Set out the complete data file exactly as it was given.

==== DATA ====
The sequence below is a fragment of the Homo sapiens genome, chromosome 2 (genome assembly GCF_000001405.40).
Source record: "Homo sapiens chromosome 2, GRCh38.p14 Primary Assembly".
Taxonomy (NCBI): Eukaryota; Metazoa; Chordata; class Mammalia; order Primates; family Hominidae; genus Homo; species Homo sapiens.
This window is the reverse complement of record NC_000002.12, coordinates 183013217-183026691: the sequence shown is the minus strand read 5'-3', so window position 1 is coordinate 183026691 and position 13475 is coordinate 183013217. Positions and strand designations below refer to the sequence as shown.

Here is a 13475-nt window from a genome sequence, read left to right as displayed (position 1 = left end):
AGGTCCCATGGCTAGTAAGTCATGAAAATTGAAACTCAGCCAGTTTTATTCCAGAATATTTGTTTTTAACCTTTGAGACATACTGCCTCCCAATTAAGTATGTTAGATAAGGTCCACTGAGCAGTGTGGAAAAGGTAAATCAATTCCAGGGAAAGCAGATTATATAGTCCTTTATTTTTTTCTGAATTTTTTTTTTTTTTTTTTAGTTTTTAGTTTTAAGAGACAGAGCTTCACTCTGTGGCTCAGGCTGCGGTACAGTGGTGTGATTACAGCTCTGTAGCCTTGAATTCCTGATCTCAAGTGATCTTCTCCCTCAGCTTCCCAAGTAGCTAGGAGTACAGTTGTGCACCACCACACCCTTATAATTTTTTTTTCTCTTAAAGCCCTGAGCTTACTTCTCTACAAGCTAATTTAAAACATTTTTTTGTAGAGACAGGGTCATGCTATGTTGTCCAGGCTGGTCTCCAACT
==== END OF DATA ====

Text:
The sequence below is a fragment of the Homo sapiens genome, chromosome 2 (genome assembly GCF_000001405.40).
Source record: "Homo sapiens chromosome 2, GRCh38.p14 Primary Assembly".
Taxonomy (NCBI): Eukaryota; Metazoa; Chordata; class Mammalia; order Primates; family Hominidae; genus Homo; species Homo sapiens.
This window is the reverse complement of record NC_000002.12, coordinates 183013217-183026691: the sequence shown is the minus strand read 5'-3', so window position 1 is coordinate 183026691 and position 13475 is coordinate 183013217. Positions and strand designations below refer to the sequence as shown.

Here is a 13475-nt window from a genome sequence, read left to right as displayed (position 1 = left end):
AGGTCCCATGGCTAGTAAGTCATGAAAATTGAAACTCAGCCAGTTTTATTCCAGAATATTTGTTTTTAACCTTTGAGACATACTGCCTCCCAATTAAGTATGTTAGATAAGGTCCACTGAGCAGTGTGGAAAAGGTAAATCAATTCCAGGGAAAGCAGATTATATAGTCCTTTATTTTTTTCTGAATTTTTTTTTTTTTTTTTTAGTTTTTAGTTTTAAGAGACAGAGCTTCACTCTGTGGCTCAGGCTGCGGTACAGTGGTGTGATTACAGCTCTGTAGCCTTGAATTCCTGATCTCAAGTGATCTTCTCCCTCAGCTTCCCAAGTAGCTAGGAGTACAGTTGTGCACCACCACACCCTTATAATTTTTTTTTCTCTTAAAGCCCTGAGCTTACTTCTCTACAAGCTAATTTAAAACATTTTTTTGTAGAGACAGGGTCATGCTATGTTGTCCAGGCTGGTCTCCAACT